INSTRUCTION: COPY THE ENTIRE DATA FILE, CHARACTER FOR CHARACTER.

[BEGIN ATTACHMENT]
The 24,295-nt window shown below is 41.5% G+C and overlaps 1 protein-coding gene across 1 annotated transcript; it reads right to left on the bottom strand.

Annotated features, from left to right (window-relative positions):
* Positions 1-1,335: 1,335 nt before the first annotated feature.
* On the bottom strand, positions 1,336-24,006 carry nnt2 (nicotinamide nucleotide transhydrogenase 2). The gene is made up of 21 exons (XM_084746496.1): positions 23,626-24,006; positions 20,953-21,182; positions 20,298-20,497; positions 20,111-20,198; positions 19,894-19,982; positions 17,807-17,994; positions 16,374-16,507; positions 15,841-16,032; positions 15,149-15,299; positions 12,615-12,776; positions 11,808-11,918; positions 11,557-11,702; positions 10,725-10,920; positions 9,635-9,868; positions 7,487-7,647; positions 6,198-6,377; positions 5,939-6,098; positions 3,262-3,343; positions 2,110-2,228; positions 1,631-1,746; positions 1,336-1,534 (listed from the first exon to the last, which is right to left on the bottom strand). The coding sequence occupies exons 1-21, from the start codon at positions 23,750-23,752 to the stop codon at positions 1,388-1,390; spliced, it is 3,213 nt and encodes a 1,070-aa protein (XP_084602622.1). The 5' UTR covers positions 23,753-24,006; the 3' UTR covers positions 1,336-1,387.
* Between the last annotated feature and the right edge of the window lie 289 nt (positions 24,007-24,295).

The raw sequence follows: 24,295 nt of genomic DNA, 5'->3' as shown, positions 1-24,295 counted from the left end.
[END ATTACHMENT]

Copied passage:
The 24,295-nt window shown below is 41.5% G+C and overlaps 1 protein-coding gene across 1 annotated transcript; it reads right to left on the bottom strand.

Annotated features, from left to right (window-relative positions):
* Positions 1-1,335: 1,335 nt before the first annotated feature.
* On the bottom strand, positions 1,336-24,006 carry nnt2 (nicotinamide nucleotide transhydrogenase 2). The gene is made up of 21 exons (XM_084746496.1): positions 23,626-24,006; positions 20,953-21,182; positions 20,298-20,497; positions 20,111-20,198; positions 19,894-19,982; positions 17,807-17,994; positions 16,374-16,507; positions 15,841-16,032; positions 15,149-15,299; positions 12,615-12,776; positions 11,808-11,918; positions 11,557-11,702; positions 10,725-10,920; positions 9,635-9,868; positions 7,487-7,647; positions 6,198-6,377; positions 5,939-6,098; positions 3,262-3,343; positions 2,110-2,228; positions 1,631-1,746; positions 1,336-1,534 (listed from the first exon to the last, which is right to left on the bottom strand). The coding sequence occupies exons 1-21, from the start codon at positions 23,750-23,752 to the stop codon at positions 1,388-1,390; spliced, it is 3,213 nt and encodes a 1,070-aa protein (XP_084602622.1). The 5' UTR covers positions 23,753-24,006; the 3' UTR covers positions 1,336-1,387.
* Between the last annotated feature and the right edge of the window lie 289 nt (positions 24,007-24,295).

The raw sequence follows: 24,295 nt of genomic DNA, 5'->3' as shown, positions 1-24,295 counted from the left end.